Applies to AQTime 8.80, last modified on May 14, 2020
This topic describes the changes made to AQTime 3.0. For information on the changes made to other versions of the product, see Version History.
In earlier versions of AQTime, the routine and line analyses were performed by two separate profilers, for example, Function HitCount and Line HitCount. In AQTime 3.0 these profilers are consolidated into a single one. For example, the HitCount profiler combines the functionality of the Function HitCount and Line HitCount profilers. Now the level of analysis (Routine or Line) is specified by the profiling area, to which your function is added. Line profiling is supported by the Timing, HitCount, Coverage and Sampling profilers.
Now AQTime can time the execution of source code lines, as well as routines. The Function Profiler has become the Timing Profiler, which supports both levels.
The profiling algorithms have been improved. For example, the Coverage and Timing profilers now work 3 to 5 times faster. Also, measurement accuracy is even better than it was previously.
To make profiling COM servers easier, AQTime now offers two profiling modes: Normal and COM. Normal mode can be used for both ordinary and COM applications. COM mode lets you profile COM servers that are launched by the operating system, for example, when a client app calls the server by program id.
The new "Attach to Process" feature lets you attach a profiler to a process at run time. There is no need to start the executable or its host application under AQTime. This makes it a lot easier to profile dynamic link libraries, IIS applications, etc.
The Coverage, Timing, HitCount and Function Trace profilers offer a Profile COM logical threads option to provide correct profiling results for COM servers that were tested using several COM clients.
AQTime can now profile Intel C++ and Compaq Visual Fortran applications.
The Unused VCL Units profiler now supports Delphi 6 and Delphi 7.
The new Route Trace profiler monitors your application and tracks the call stack for all of the calls to routines that are marked for profiling. This lets you find all the places in your application that a profiled routine was called from during the run.
The new Static Class Analysis profiler traces class interactions in your application (what methods of one class call which methods of another class, etc.). The profiler builds a graph of class relationships in the Call Graph panel. It also displays this information in the Details panel.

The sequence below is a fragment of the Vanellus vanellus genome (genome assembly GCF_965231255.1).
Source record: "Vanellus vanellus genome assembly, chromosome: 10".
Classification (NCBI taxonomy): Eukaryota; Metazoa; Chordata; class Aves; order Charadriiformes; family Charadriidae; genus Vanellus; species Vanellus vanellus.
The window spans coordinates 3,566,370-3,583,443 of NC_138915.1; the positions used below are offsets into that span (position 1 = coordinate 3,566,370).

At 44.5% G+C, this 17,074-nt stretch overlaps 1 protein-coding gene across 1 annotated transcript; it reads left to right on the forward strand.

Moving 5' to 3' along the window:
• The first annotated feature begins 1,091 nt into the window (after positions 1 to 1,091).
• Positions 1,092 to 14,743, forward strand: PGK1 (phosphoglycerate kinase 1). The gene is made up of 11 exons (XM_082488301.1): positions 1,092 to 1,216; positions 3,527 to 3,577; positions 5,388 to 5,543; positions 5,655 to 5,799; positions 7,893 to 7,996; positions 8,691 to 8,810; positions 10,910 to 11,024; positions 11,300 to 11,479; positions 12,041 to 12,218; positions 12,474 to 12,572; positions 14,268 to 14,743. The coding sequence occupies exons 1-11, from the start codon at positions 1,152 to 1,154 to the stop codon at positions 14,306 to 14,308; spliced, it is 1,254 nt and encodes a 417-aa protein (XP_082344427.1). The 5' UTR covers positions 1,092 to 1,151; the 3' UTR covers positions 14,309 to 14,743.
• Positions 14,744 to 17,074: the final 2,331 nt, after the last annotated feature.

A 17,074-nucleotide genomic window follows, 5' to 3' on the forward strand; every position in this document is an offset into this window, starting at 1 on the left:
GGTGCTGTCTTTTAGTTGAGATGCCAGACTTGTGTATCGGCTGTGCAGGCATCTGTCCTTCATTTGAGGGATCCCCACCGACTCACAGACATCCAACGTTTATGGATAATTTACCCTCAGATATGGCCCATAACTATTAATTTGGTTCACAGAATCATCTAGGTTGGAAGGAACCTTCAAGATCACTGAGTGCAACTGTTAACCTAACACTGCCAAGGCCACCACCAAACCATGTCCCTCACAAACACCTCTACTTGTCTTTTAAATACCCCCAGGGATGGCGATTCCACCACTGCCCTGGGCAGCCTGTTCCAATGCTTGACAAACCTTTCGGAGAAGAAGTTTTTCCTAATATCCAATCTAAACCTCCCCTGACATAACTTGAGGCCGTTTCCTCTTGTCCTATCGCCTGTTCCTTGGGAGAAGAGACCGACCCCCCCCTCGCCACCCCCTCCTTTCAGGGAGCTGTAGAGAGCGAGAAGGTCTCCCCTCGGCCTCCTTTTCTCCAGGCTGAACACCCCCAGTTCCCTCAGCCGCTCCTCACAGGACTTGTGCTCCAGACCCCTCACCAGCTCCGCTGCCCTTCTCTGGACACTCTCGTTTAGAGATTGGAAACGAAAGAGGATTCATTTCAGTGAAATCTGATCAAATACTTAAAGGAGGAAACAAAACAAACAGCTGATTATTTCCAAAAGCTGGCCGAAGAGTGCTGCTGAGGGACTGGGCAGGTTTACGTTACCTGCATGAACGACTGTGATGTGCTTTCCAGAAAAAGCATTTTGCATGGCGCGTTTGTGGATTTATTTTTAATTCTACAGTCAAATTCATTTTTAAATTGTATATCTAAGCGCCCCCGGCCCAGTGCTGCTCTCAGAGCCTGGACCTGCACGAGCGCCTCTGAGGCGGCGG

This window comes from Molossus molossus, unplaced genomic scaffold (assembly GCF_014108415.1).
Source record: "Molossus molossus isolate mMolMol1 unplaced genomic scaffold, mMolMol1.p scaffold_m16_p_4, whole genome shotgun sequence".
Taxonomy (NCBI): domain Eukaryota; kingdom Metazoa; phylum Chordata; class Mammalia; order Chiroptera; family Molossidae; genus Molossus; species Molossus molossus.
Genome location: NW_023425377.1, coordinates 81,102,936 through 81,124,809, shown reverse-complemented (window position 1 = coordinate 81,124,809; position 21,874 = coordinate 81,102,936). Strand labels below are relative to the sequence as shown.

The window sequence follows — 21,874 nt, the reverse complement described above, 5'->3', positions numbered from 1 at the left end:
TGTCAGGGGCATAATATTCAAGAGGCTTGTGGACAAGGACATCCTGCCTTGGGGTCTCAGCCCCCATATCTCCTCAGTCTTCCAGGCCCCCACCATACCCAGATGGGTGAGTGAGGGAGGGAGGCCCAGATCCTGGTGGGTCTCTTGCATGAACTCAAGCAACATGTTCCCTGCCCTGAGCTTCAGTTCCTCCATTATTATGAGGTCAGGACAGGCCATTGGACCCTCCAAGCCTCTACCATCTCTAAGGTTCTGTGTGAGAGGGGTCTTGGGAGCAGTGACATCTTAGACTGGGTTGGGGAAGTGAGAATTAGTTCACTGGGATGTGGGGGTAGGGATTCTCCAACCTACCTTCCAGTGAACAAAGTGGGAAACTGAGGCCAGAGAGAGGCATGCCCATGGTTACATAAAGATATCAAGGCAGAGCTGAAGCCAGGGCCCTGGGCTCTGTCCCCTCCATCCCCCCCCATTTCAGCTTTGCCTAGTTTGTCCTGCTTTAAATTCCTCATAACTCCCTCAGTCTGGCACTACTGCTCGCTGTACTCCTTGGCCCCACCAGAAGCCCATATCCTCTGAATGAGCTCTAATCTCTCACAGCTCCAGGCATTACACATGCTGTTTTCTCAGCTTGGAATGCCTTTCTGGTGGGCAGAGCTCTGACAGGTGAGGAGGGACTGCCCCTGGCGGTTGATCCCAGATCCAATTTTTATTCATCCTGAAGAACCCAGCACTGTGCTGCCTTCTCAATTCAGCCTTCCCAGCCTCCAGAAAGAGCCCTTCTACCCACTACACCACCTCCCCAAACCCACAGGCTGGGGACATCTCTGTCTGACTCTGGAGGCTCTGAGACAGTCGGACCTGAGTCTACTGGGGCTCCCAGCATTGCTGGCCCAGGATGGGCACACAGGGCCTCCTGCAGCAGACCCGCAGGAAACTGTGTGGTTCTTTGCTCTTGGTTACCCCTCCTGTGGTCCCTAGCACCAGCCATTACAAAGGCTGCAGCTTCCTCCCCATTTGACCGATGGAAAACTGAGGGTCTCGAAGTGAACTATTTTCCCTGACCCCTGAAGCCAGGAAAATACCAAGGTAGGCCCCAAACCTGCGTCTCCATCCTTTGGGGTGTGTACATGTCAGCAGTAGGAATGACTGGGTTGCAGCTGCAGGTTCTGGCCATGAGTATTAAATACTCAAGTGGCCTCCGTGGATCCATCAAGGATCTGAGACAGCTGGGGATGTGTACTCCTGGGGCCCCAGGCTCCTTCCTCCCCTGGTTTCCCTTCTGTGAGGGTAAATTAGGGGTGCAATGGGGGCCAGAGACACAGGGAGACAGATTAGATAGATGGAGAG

Now the Static Analysis profiler can trace parent-child call relationships for the functions in your application. It builds a graph of function calls in the Call Graph panel and displays the parent and child routines in the Details panel. New options also let you control the call-relationship tracking.
The new Sequence Diagram Link profiler builds the graph of function calls in MS Word, MS Visio or in Rational Rose.
The VCL Reference Count profiler now lets you track the changes in an object's reference count during the application run.
The Load Library Trace profiler displays the call stack for each call to the Windows LoadLibrary and LoadLibraryEx functions.
The new AQtimeServer utility that is included in the AQTime installation lets you profile applications on a remote computer.
Now Area and Trigger settings can be saved to a file and saved so they can be reused in the future. This lets you change your project configuration quickly.
The Coverage, HitCount, Timing and Function Trace profilers have a new Profile main thread only option. If you are profiling a single-threaded application, or if you do not want the profilers to collect results for each application thread, selecting this option will allow the profilers to run faster.
You can now select the unit of time measurement for the Timing and Sampling profilers: Seconds, milliseconds or microseconds (the latter is available for the Timing profiler only).
A new option in the Report panel, Recalc percent, sets how percent columns are calculated in the Report panel.
Filters can now be enabled or disabled temporarily during the run.
The Disassembly panel has several improvements.
The instruction notes are now displayed at the bottom of the panel.
The disassembler recognizes the binary code that is generated for different processors: Pentium, Pentium 3, Pentium 4, AMD K6, AMD Athlon, Cyrix, and others.
The panel also has new columns that display the Latency and Throughput characteristic of the assembler instructions for the Pentium 4 and the Pentium 3 SSE processors.
The Event View panel sports two improvements:
Now you can export the contents of the Event View panel to HTML or XML.
The panel can highlight messages of different types with different colors.
The keyboard shortcuts that are used to start profiling, generate results, call Find/Replace dialogs, etc. can now be customized.
The Event View panel now displays more information about each run: OS version, CPU type and speed, memory size, machine and user names, etc.
The new Ignore System Modules check box in the Settings dialog (Memory and API Resource Check profiler) lets you easily exclude system DLLs from profiling.